In his new book, New York Times bestselling author Daniel H. Pink says that the time of day we do things matters. That beginnings, middles, and ends are significant. And that when we synchronize our actions with other people’s actions, amazing things happen.
In researching that last statement for When: The Scientific Secrets of Perfect Timing, Pink was floored at what studies revealed of one activity in particular: choral singing. Not just singing, but singing in groups. Research shows that the benefits are massive: higher pain thresholds, reduced need for pain medication, fewer symptoms of depression, more sensitivity toward others, higher production of infection-fighting immunoglobulin, improved mood, and more.
What is it about choral singing that brings about such dramatic benefits? According to Pink, when people come together and synchronize their actions, it gives those participating a deep sense of belonging. And, as others have written, belonging is a fundamental need that drives much of what we do as human beings.*
Creating a real community where singers feel they belong prompted the late Carla Wood (who wrote under the pen name CJ Williamson) to begin a newsletter for singers 30 years ago. That newsletter eventually became Classical Singer magazine. The magazine then expanded to online forums, workshops, Auditions Plus, and an annual convention.
The convention, especially, was Carla’s vision for the singing community. She wanted those who read the magazine to come together and meet, to see each other face to face, and then to learn, work and, most especially, to sing together. In the 15 years since that first convention in Hartford, Connecticut, singers have found that sense of belonging at the CS Music Convention.
In this issue you can read about the exciting events—classes, competition, audition feedback experience, and more—happening at this year’s convention this month in Boston (pp. 55–83). Find out what topics will be presented and who will be presenting them (p. 66). And you definitely won’t want to miss masterclasses offered by the always energetic and engaging Deborah Voigt, featured in this month’s cover story (p. 18).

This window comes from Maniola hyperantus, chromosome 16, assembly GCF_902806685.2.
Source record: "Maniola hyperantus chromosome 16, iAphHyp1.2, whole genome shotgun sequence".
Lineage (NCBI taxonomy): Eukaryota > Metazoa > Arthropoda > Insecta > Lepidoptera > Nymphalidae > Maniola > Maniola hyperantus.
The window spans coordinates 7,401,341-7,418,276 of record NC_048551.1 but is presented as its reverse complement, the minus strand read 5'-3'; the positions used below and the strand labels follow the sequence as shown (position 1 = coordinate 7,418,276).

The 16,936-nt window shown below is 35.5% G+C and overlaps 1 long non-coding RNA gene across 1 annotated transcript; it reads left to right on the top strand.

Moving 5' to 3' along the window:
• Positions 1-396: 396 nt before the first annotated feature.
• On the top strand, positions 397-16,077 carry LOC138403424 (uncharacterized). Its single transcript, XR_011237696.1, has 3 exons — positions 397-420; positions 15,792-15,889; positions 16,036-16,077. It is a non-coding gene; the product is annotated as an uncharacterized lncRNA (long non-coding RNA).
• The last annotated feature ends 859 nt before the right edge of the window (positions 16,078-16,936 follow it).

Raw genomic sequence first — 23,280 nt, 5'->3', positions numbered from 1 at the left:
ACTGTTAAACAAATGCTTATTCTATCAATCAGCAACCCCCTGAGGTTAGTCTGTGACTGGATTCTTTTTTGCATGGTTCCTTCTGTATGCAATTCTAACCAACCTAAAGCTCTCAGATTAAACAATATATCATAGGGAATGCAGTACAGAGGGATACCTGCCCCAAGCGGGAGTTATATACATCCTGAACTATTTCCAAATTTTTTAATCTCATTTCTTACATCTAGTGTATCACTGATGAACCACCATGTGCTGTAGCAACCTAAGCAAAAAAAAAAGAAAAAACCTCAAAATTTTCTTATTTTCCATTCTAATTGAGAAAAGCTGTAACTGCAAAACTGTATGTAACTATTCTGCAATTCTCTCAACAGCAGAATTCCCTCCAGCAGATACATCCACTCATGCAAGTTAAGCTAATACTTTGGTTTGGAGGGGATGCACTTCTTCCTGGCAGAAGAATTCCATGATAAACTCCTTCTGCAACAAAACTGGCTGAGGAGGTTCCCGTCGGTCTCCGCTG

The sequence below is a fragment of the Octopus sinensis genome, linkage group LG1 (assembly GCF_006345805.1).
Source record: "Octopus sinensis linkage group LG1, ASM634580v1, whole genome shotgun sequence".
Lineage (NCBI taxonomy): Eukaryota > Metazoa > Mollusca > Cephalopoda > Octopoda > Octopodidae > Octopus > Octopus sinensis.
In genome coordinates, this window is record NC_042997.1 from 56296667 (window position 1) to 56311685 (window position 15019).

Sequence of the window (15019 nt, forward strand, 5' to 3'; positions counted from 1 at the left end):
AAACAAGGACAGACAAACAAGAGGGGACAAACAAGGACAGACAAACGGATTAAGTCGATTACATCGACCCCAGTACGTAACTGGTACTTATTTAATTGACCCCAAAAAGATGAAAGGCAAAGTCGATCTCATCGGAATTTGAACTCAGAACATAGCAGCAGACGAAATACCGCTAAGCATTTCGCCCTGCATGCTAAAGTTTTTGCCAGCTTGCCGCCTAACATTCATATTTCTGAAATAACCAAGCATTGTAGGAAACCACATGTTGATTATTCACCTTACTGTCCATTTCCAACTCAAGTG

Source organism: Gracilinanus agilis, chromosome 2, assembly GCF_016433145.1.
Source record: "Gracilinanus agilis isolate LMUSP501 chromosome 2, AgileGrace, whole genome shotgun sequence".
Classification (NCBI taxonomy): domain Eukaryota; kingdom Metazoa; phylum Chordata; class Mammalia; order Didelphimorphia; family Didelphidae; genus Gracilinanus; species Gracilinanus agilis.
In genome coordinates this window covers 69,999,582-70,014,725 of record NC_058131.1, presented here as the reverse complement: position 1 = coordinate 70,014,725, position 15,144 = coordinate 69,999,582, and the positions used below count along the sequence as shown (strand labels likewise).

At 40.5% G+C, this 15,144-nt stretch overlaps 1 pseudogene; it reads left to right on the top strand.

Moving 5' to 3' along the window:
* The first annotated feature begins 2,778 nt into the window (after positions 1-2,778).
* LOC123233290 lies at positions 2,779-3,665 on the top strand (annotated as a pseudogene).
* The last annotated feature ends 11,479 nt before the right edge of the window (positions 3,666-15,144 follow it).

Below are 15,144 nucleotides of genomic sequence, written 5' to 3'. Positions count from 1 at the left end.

This month we also bring you articles from and about Boston-based singers and companies to give you a real sense of the Boston singer community. First, Cindy Sadler takes a look at singer-started opera companies, including the Boston Opera Collaborative (p. 34). Next, Dana Lynne Varga brings you stories from singers who are also moms and how they manage the difficult but rewarding task of balancing work and family (p. 42). Finally, Margaret Felice shares what singers must see when visiting Beantown (p. 50).
One of my favorite moments each year happens in the final moments of the final concert on the final evening of the convention. It has become tradition to stand and sing together—hundreds of singers, teachers, coaches, parents, directors, judges, and more. Each year somebody makes the joke, “Wow! This is the impromptu choir every director dreams of!” And the sound generated from all of those voices truly is amazing.
But even more memorable for me than the incredible volume and thrill of sound is the moving and unforgettable feeling of synchronizing my voice with so many others and creating something so powerful. That sense of community and belonging is what Carla dreamed of and hoped for. I can’t wait to experience it again in Boston this month. I hope to sing with you there.
* Roy F. Baumeister and Mark R. Leary. “The Need to Belong: Desire for Interpersonal Attachments as a Fundamental Human Motivation.” Psychological Bulletin, Vol 117, No. 3. May 1995, 497–529.